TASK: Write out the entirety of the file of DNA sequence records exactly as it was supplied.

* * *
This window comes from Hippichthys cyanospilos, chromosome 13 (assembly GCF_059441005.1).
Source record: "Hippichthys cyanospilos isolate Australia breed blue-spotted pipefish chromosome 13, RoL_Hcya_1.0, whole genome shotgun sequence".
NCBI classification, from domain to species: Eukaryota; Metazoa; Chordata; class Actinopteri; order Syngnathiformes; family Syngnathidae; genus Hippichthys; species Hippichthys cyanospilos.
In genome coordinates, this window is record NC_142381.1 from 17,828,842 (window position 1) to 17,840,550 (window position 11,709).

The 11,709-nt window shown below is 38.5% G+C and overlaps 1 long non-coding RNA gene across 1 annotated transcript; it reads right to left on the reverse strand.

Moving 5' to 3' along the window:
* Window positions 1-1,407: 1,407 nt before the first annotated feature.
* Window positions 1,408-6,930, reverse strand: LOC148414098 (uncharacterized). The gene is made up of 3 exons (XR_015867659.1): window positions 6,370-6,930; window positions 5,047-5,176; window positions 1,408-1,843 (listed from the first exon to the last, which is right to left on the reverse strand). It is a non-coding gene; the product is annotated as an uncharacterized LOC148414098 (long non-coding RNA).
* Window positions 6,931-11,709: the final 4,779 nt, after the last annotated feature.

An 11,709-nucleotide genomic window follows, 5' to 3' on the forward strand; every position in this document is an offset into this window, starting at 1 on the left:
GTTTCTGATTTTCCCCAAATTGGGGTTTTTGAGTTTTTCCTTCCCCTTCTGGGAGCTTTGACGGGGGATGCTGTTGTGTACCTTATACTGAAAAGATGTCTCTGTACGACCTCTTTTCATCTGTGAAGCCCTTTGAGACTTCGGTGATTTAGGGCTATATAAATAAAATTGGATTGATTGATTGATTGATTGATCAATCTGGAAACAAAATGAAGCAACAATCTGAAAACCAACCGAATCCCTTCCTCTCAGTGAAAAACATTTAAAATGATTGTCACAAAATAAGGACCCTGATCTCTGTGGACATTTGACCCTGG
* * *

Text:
This window comes from Hippichthys cyanospilos, chromosome 13 (assembly GCF_059441005.1).
Source record: "Hippichthys cyanospilos isolate Australia breed blue-spotted pipefish chromosome 13, RoL_Hcya_1.0, whole genome shotgun sequence".
NCBI classification, from domain to species: Eukaryota; Metazoa; Chordata; class Actinopteri; order Syngnathiformes; family Syngnathidae; genus Hippichthys; species Hippichthys cyanospilos.
In genome coordinates, this window is record NC_142381.1 from 17,828,842 (window position 1) to 17,840,550 (window position 11,709).

The 11,709-nt window shown below is 38.5% G+C and overlaps 1 long non-coding RNA gene across 1 annotated transcript; it reads right to left on the reverse strand.

Moving 5' to 3' along the window:
* Window positions 1-1,407: 1,407 nt before the first annotated feature.
* Window positions 1,408-6,930, reverse strand: LOC148414098 (uncharacterized). The gene is made up of 3 exons (XR_015867659.1): window positions 6,370-6,930; window positions 5,047-5,176; window positions 1,408-1,843 (listed from the first exon to the last, which is right to left on the reverse strand). It is a non-coding gene; the product is annotated as an uncharacterized LOC148414098 (long non-coding RNA).
* Window positions 6,931-11,709: the final 4,779 nt, after the last annotated feature.

An 11,709-nucleotide genomic window follows, 5' to 3' on the forward strand; every position in this document is an offset into this window, starting at 1 on the left:
GTTTCTGATTTTCCCCAAATTGGGGTTTTTGAGTTTTTCCTTCCCCTTCTGGGAGCTTTGACGGGGGATGCTGTTGTGTACCTTATACTGAAAAGATGTCTCTGTACGACCTCTTTTCATCTGTGAAGCCCTTTGAGACTTCGGTGATTTAGGGCTATATAAATAAAATTGGATTGATTGATTGATTGATTGATCAATCTGGAAACAAAATGAAGCAACAATCTGAAAACCAACCGAATCCCTTCCTCTCAGTGAAAAACATTTAAAATGATTGTCACAAAATAAGGACCCTGATCTCTGTGGACATTTGACCCTGG